Key concepts in Player
From The Player Project
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Latest revision as of 16:06, 24 November 2010
There are 3 key concepts in Player:
- interface: A specification of how to interact with a certain class of robotic sensor, actuator, or algorithm. The interface defines the syntax and semantics of all messages that can be exchanged with entities in the same class.
- driver: A piece of software (usually written in C++) that talks to a robotic sensor, actuator, or algorithm, and translates its inputs and outputs to conform to one or more interfaces. The driver's job is hide the specifics of any given entity by making it appear to be the same as any other entity in its class.
- device: A driver bound to an interface, and given a fully-qualified address. All messaging in Player occurs among devices, via interfaces. The drivers, while doing most of the work, are never accessed directly.
Consider the laser interface. This interface defines a format in which a planar range-sensor can return range readings (basically a list of ranges, with some meta-data). The laser interface is just that: an interface. You can't do anything with it.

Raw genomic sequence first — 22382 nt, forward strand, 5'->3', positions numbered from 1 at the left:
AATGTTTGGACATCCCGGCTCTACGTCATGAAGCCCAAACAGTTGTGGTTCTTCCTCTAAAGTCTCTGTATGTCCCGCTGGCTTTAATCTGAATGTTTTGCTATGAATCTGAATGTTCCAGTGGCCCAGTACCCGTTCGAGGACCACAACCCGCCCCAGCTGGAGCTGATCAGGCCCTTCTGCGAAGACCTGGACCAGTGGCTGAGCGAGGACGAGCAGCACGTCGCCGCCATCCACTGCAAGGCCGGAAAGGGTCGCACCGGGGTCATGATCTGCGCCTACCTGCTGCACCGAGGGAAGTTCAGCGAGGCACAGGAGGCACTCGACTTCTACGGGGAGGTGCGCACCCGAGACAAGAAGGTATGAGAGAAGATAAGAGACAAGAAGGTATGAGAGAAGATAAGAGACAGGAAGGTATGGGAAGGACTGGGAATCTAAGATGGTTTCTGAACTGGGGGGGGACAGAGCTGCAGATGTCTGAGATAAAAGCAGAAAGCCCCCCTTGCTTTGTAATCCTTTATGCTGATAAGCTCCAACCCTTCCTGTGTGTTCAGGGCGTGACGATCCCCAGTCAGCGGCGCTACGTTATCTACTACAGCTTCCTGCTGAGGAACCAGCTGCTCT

Now consider the sicklms200 driver. This driver controls a SICK LMS200, which is particular planar range sensor that is popular in mobile robot applications. The sicklms200 driver knows how to communicate with the SICK LMS200 over a serial line and retrieve range data from it. But you don't want to access the range data in some SICK-specific format. So the driver also knows how to translate the retrieved data to make it conform to the format defined by the laser interface.
The sicklms200 driver can be bound to the laser interface (see Writing configuration files for how to do this in a configuration file) to create a device, which might have the following address:
The fields in this address correspond to the entries in the player_devaddr_t structure: host, robot, interface, and index. The host and robot fields (localhost and 6665) indicate where the device is located. The interface field indicates which interface the device supports, and thus how it can be used. Because you might have more than one laser, the index field allows you to pick among the devices that support the given interface and are located on the given host:robot Other lasers on the same host:robot would be assigned different indexes.
Writing portable robot code
Other drivers also support the laser interface, including urglaser and stage. From the point of view of programs that use these drivers, they're all the same: they supply planar range data. It doesn't matter exactly which model of laser is being used, or even whether the laser is physical or simulated. It is possible to write programs that are portable across different kinds of lasers, both physical and simulated. For example playerv can visualize range data from any laser. Such portability is major benefit of defining standard interfaces.